The sole issue on appeal is whether N.C. Gen. Stat. § 20-16.2(a) requires an officer, other than the charging officer, to advise defendants of their statutory rights in order for the State to admit into evidence, at the criminal prosecution for driving while impaired (DWI), the results of, or refusal to submit to, chemical analysis.

    At the outset we note defendants ground their motions to dismiss solely on an alleged procedural defect in the notification of their statutory rights. This alleged procedural defect occurred, if at all, prior to the time defendants elected whether or not to submit to chemical analysis. It follows therefore that the factual distinction between the defendants who submitted to chemical analysis and those who refused such analysis is without legal consequence to the resolution of the present issue.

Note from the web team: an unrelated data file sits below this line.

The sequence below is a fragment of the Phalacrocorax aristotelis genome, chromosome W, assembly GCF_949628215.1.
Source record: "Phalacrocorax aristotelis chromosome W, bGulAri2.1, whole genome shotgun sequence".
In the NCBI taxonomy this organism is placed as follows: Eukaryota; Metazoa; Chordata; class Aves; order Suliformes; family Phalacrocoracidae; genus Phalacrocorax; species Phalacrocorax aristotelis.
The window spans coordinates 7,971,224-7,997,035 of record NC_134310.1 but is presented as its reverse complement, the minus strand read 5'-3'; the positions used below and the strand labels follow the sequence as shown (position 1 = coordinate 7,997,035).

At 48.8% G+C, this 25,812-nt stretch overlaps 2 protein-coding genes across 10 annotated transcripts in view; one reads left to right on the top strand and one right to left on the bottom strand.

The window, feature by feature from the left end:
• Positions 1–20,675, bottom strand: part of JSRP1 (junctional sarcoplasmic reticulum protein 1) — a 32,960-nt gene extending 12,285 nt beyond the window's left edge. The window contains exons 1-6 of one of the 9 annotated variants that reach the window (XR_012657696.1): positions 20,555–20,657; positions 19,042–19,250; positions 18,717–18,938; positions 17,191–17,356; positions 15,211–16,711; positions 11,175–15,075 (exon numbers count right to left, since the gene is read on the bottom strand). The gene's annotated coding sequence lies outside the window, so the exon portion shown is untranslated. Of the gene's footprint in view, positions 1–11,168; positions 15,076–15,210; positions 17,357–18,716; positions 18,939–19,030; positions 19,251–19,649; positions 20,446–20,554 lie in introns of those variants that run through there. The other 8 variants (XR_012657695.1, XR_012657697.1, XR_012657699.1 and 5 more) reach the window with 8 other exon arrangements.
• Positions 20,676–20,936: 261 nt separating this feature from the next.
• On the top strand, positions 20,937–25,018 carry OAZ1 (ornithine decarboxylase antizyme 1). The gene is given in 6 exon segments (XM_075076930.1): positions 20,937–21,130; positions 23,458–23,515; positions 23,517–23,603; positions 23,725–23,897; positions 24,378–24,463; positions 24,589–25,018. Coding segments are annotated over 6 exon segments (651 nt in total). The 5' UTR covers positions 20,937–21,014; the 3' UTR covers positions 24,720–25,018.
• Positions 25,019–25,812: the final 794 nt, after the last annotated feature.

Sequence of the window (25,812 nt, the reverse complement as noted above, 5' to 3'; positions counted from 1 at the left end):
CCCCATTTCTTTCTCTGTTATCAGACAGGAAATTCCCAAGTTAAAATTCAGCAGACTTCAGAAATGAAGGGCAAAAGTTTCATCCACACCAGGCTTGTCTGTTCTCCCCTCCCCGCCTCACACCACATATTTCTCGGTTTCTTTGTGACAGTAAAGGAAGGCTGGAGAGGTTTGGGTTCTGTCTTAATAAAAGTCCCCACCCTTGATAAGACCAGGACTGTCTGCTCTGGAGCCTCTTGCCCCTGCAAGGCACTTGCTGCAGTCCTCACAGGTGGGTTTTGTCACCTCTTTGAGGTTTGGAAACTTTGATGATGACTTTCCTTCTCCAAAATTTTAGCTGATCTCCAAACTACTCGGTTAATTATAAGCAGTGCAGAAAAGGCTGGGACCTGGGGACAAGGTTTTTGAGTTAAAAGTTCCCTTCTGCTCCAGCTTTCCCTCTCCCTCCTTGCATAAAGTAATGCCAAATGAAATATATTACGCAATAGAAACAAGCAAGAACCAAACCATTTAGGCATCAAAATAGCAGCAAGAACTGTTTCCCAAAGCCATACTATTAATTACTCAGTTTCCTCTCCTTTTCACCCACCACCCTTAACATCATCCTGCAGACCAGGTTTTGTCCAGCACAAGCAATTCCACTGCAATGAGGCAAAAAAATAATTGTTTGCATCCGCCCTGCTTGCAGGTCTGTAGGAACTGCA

Section 20-16.2(a), as defendants contend, governs the procedures for notifying a person charged with an implied consent offense of their statutory rights with respect to chemical analysis. State v. Oliver, No. 378PA95, slip op. at 13 (N.C. Supreme Court May 10, 1996); Nicholson v. Killens, 116 N.C. App. 473, 478, 448 S.E.2d 542, 544-545 (1994), supersedeas and disc. review denied, 339 N.C. 614, 454 S.E.2d 256 (1995). Indeed, the Supreme Court recently considered whether section 20-16.2(a) mandates suppression of the results of a defendant's Intoxilyzer 5000 test where the arresting officer, rather than another officer, informed defendant of his statutory rights. See Oliver, No. 378PA95, slip op. at 11-16. See also Bivens v. Cottle, 120 N.C. App. 467, 468, 462 S.E.2d 829, 830 (1995) (judicial decision is presumed to apply retroactively, especially where it clarifies an area of the law), disc. review allowed, ___ N.C. ___, 467 S.E.2d 898 (1996).